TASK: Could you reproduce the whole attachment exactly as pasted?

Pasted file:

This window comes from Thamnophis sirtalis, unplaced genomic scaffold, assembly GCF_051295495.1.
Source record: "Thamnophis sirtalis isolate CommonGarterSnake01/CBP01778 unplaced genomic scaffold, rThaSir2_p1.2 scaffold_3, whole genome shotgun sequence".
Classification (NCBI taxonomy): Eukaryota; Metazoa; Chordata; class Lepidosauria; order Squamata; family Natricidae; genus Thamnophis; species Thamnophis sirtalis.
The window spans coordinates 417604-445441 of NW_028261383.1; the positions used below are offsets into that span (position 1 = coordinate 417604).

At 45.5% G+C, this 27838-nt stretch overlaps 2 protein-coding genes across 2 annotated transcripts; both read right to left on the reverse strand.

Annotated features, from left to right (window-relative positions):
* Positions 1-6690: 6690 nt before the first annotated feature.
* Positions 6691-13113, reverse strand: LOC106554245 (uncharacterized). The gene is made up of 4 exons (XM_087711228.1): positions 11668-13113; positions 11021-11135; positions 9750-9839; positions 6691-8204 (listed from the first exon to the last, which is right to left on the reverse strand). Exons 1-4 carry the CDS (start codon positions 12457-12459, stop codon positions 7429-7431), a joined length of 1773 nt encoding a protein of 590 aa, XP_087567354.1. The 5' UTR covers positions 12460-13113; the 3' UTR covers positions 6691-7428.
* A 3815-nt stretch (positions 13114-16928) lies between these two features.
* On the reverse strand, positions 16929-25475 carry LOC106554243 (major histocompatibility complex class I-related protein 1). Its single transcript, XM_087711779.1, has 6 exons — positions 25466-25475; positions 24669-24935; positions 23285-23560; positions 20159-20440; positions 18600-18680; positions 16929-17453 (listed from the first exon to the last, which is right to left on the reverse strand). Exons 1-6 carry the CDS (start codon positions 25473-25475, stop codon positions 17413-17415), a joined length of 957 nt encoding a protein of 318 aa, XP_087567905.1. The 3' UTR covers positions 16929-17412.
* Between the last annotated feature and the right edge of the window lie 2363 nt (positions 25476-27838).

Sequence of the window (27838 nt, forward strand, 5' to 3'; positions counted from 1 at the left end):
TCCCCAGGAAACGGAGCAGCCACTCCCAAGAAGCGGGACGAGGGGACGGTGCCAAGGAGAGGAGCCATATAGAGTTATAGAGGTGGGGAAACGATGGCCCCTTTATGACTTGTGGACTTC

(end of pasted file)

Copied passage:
This window comes from Thamnophis sirtalis, unplaced genomic scaffold, assembly GCF_051295495.1.
Source record: "Thamnophis sirtalis isolate CommonGarterSnake01/CBP01778 unplaced genomic scaffold, rThaSir2_p1.2 scaffold_3, whole genome shotgun sequence".
Classification (NCBI taxonomy): Eukaryota; Metazoa; Chordata; class Lepidosauria; order Squamata; family Natricidae; genus Thamnophis; species Thamnophis sirtalis.
The window spans coordinates 417604-445441 of NW_028261383.1; the positions used below are offsets into that span (position 1 = coordinate 417604).

At 45.5% G+C, this 27838-nt stretch overlaps 2 protein-coding genes across 2 annotated transcripts; both read right to left on the reverse strand.

Annotated features, from left to right (window-relative positions):
* Positions 1-6690: 6690 nt before the first annotated feature.
* Positions 6691-13113, reverse strand: LOC106554245 (uncharacterized). The gene is made up of 4 exons (XM_087711228.1): positions 11668-13113; positions 11021-11135; positions 9750-9839; positions 6691-8204 (listed from the first exon to the last, which is right to left on the reverse strand). Exons 1-4 carry the CDS (start codon positions 12457-12459, stop codon positions 7429-7431), a joined length of 1773 nt encoding a protein of 590 aa, XP_087567354.1. The 5' UTR covers positions 12460-13113; the 3' UTR covers positions 6691-7428.
* A 3815-nt stretch (positions 13114-16928) lies between these two features.
* On the reverse strand, positions 16929-25475 carry LOC106554243 (major histocompatibility complex class I-related protein 1). Its single transcript, XM_087711779.1, has 6 exons — positions 25466-25475; positions 24669-24935; positions 23285-23560; positions 20159-20440; positions 18600-18680; positions 16929-17453 (listed from the first exon to the last, which is right to left on the reverse strand). Exons 1-6 carry the CDS (start codon positions 25473-25475, stop codon positions 17413-17415), a joined length of 957 nt encoding a protein of 318 aa, XP_087567905.1. The 3' UTR covers positions 16929-17412.
* Between the last annotated feature and the right edge of the window lie 2363 nt (positions 25476-27838).

Sequence of the window (27838 nt, forward strand, 5' to 3'; positions counted from 1 at the left end):
TCCCCAGGAAACGGAGCAGCCACTCCCAAGAAGCGGGACGAGGGGACGGTGCCAAGGAGAGGAGCCATATAGAGTTATAGAGGTGGGGAAACGATGGCCCCTTTATGACTTGTGGACTTC